Why do self blood glucose monitoring?
Self blood glucose monitoring is a way to measure the amount of glucose (sugar) in your blood. Measuring blood sugar levels at home has become a cornerstone of diabetes care. Measuring your child’s blood sugar regularly can:
- help prevent low blood sugar at night
- reduce the risk of eye, kidney and nerve complications
- help you make informed decisions about the amount and type of insulin to use
- help you manage illness at home and alert you if you need to do a ketone test
- help you understand the effects of certain foods, exercise, and stress on your blood sugar.
What supplies are needed?
Doing a blood test requires a method of pricking the skin to get a drop of blood as well as a method of reading the results. Results are read using test strips that are put in a blood glucose meter.
Finger-pricking (lancing) device: A finger-pricking device (called a lancet) is used to get the drop of blood. The lancet can often be set at different depths for different people. The adjustable lancets are particularly good for young children who have tender skin and may not need much lancing depth. Remember to change the lancet everyday. A sharp lancet helps prevent injury and infection.
Blood glucose meter: Most people use blood glucose meters to test their blood sugars. In some countries where meters are not available, color-changing blood sugar strips are used. Not all meters measure in the same way, so the results from different meters are not always comparable. It doesn’t matter which type of meter you choose as long as you consistently use the same meter. Bring your meter to each clinic visit. Your provider will download the information from the meter to keep as a record.
Some features to look for in a meter include:
- Accuracy (Make sure the meter is accurate in the environment in which you live, for example, cold, heat, high humidity, or high altitude.)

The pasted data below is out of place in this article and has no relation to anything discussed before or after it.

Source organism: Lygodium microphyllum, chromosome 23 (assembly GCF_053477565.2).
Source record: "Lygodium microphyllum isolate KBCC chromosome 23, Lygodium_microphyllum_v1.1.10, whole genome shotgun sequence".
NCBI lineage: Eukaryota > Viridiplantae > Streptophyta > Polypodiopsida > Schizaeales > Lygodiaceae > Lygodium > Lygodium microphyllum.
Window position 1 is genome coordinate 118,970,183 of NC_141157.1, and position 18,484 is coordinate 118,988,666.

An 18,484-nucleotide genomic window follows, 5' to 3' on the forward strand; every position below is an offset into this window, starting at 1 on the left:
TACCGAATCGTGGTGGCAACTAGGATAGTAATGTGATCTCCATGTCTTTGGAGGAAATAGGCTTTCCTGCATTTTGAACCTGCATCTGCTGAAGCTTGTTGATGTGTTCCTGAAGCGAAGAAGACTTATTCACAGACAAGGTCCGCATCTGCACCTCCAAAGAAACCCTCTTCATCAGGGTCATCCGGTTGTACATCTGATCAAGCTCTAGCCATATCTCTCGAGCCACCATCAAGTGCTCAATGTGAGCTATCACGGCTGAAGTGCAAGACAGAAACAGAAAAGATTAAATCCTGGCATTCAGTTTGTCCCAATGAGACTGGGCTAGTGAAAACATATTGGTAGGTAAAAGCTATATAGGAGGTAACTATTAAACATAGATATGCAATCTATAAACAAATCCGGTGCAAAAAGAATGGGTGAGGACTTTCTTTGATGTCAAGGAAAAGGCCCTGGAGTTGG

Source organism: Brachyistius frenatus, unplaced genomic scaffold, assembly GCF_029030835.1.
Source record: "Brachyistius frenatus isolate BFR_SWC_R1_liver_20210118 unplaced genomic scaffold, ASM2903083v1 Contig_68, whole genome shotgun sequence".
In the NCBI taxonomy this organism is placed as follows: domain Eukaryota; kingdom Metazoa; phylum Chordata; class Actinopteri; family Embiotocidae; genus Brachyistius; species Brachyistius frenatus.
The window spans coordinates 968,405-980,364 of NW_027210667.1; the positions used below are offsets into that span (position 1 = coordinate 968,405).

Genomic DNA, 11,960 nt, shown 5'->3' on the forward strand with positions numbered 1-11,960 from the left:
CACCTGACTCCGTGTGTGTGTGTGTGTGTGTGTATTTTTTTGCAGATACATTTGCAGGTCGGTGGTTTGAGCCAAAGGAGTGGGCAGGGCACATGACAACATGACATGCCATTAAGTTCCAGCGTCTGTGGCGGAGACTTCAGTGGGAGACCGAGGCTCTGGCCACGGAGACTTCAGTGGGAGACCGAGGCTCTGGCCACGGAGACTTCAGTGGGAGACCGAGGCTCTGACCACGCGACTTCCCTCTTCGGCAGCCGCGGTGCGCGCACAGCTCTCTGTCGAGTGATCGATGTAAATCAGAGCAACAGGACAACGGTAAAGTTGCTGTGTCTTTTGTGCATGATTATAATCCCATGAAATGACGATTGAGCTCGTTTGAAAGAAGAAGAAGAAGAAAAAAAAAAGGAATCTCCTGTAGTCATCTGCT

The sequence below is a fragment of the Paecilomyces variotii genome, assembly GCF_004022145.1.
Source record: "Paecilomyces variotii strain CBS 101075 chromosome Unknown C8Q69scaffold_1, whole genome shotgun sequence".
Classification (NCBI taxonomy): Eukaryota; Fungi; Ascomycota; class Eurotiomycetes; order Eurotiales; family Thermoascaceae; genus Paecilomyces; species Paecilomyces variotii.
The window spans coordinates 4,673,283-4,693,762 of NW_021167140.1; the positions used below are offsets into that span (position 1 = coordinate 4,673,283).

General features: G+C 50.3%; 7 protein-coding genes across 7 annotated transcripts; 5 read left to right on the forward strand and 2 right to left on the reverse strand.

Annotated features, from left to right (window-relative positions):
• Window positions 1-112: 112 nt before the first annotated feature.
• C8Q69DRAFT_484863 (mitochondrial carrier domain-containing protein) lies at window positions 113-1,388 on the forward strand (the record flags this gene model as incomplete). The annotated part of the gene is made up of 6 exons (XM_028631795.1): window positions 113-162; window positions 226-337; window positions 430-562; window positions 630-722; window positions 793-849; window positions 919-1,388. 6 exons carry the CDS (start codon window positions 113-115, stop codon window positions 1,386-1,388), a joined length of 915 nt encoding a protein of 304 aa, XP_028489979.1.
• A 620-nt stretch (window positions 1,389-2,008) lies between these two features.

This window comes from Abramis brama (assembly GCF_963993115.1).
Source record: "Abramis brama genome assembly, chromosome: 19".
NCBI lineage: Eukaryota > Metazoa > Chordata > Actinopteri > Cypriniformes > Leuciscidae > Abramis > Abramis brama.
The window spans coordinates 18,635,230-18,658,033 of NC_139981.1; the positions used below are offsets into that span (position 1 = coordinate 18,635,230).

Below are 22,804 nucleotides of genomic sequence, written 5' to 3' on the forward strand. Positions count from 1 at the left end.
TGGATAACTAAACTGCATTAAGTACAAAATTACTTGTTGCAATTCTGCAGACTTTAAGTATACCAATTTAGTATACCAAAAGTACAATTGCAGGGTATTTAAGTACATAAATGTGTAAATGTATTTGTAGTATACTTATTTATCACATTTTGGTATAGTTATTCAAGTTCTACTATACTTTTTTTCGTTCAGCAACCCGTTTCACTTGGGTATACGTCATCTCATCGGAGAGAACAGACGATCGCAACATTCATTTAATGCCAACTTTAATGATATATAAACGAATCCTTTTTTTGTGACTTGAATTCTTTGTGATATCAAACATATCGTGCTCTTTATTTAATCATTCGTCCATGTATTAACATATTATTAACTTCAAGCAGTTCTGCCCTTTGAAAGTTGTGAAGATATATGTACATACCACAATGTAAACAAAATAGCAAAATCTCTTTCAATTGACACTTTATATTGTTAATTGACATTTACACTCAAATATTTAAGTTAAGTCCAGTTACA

- Storage of at least the last 100 test values
- Ability to be downloaded at clinic and/or at home
- Small size
- Short determination time
- Cleaning is easy or not necessary
- A control solution or strip can be used to check meter accuracy.
Test strips: When choosing test strips, make sure they work in the meter you are using. Look for strips that need only a small drop of blood and can draw the blood into the strip (capillary action). The glucose strips usually add up to a cost of $3 to $4 per day, so insurance coverage is important. Make sure you know what strips your insurance will pay for before you choose your meter.
How do I do a blood sugar test?
To get a drop of blood from a finger (or toe):
- Wash the area with warm water. This increases blood flow and makes sure there is nothing on the finger (or toe) that may alter the reading. Do not routinely wipe the finger with alcohol. Any trace of alcohol left on the skin will interfere with the test. Occasionally, when away from home (for example, camping and picnics), it is necessary to use alcohol-free travel wipes to clean the area.
- Air dry the area before pricking.
- Use the lancet to prick the side of the finger or toe rather than the fleshy pad on the fingertip or toe (which is more painful). It is often helpful to place the finger on a table. This helps prevent the natural reflex of withdrawing the finger when poked. If the drop is not coming easily, hold the hand down to the side of the body to increase the blood in the finger.